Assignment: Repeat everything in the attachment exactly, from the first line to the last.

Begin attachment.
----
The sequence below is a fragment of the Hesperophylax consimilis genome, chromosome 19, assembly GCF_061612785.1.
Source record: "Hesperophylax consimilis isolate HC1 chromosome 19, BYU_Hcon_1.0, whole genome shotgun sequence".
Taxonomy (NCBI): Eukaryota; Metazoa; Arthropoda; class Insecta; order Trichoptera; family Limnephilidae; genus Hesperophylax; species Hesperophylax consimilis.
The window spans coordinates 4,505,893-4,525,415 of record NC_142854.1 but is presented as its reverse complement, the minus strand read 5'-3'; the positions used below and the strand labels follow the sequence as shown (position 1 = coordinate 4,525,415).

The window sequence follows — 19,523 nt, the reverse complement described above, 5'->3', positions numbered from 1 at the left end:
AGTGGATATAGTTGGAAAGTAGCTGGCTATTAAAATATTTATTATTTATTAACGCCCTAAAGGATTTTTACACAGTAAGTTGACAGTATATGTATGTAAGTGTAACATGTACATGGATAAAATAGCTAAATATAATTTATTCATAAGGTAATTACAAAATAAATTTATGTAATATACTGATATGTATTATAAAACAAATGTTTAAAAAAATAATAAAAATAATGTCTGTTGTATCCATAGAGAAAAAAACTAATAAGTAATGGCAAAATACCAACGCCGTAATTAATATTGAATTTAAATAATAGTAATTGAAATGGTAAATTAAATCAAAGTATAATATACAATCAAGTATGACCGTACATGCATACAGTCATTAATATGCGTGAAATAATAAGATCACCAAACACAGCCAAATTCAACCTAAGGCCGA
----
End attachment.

The sequence below is a fragment of the Hesperophylax consimilis genome, chromosome 19, assembly GCF_061612785.1.
Source record: "Hesperophylax consimilis isolate HC1 chromosome 19, BYU_Hcon_1.0, whole genome shotgun sequence".
Taxonomy (NCBI): Eukaryota; Metazoa; Arthropoda; class Insecta; order Trichoptera; family Limnephilidae; genus Hesperophylax; species Hesperophylax consimilis.
The window spans coordinates 4,505,893-4,525,415 of record NC_142854.1 but is presented as its reverse complement, the minus strand read 5'-3'; the positions used below and the strand labels follow the sequence as shown (position 1 = coordinate 4,525,415).

The window sequence follows — 19,523 nt, the reverse complement described above, 5'->3', positions numbered from 1 at the left end:
AGTGGATATAGTTGGAAAGTAGCTGGCTATTAAAATATTTATTATTTATTAACGCCCTAAAGGATTTTTACACAGTAAGTTGACAGTATATGTATGTAAGTGTAACATGTACATGGATAAAATAGCTAAATATAATTTATTCATAAGGTAATTACAAAATAAATTTATGTAATATACTGATATGTATTATAAAACAAATGTTTAAAAAAATAATAAAAATAATGTCTGTTGTATCCATAGAGAAAAAAACTAATAAGTAATGGCAAAATACCAACGCCGTAATTAATATTGAATTTAAATAATAGTAATTGAAATGGTAAATTAAATCAAAGTATAATATACAATCAAGTATGACCGTACATGCATACAGTCATTAATATGCGTGAAATAATAAGATCACCAAACACAGCCAAATTCAACCTAAGGCCGA